Educators question how state measures students’ progress

When it comes to the best way to measure a student’s academic progress, there aren’t a lot of easy answers.

That’s why Kentucky is reworking how it measures growth under a new system for evaluating school success that will be fully implemented next fall.

“Growth was supposed to be simpler and it’s not,” said Elisa Beth Brown, director of instructional programs for the Bowling Green Independent School District.

According to the Kentucky Department of Education, growth measures whether students are on track to reach proficiency in reading and math. It’s one of many factors schools and districts will be graded on as they transition to the new accountability system this year.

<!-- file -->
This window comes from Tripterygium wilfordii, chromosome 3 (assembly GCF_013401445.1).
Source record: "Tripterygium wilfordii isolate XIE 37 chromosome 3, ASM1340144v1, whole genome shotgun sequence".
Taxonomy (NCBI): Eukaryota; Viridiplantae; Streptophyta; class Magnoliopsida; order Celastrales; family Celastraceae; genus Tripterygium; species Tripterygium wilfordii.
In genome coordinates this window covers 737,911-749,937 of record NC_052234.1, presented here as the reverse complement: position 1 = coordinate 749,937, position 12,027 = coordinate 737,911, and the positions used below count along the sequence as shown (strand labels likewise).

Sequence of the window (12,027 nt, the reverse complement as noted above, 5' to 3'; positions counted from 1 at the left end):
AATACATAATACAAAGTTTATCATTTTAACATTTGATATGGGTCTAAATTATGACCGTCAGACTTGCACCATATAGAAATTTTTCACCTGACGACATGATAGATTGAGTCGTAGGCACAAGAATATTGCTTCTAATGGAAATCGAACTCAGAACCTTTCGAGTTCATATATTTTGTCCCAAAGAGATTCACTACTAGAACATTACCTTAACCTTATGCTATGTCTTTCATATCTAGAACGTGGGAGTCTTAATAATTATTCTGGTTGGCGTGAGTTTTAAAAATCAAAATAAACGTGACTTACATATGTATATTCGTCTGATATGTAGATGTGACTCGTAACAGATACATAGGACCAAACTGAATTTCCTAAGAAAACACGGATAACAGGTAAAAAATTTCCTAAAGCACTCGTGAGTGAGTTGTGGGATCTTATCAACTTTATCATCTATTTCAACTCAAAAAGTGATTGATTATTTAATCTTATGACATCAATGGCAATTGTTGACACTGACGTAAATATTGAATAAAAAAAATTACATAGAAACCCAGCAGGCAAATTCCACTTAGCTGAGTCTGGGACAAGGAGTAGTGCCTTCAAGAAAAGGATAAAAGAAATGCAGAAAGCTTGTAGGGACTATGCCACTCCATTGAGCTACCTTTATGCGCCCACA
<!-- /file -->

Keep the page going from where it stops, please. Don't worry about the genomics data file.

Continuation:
However, education professionals are finding the growth indicator, at least how it’s currently defined, is more complicated than just whether a student’s performance on state tests has improved.

That’s because the indicator measures a student’s projected growth rather than how much they’ve grown academically from one year to the next.

“It’s hard to understand a projection model,” said Cindy Beals, the district assessment coordinator and instructional supervisor for Warren County Public Schools.

For classroom teachers, Beals said, the measure is a “letdown” because it doesn’t recognize the growth they regularly see from their students.

“I do understand what they’re trying to do,” she said of the Kentucky Department of Education. “I think they’ve tried to communicate with us. It’s just hard to understand.”

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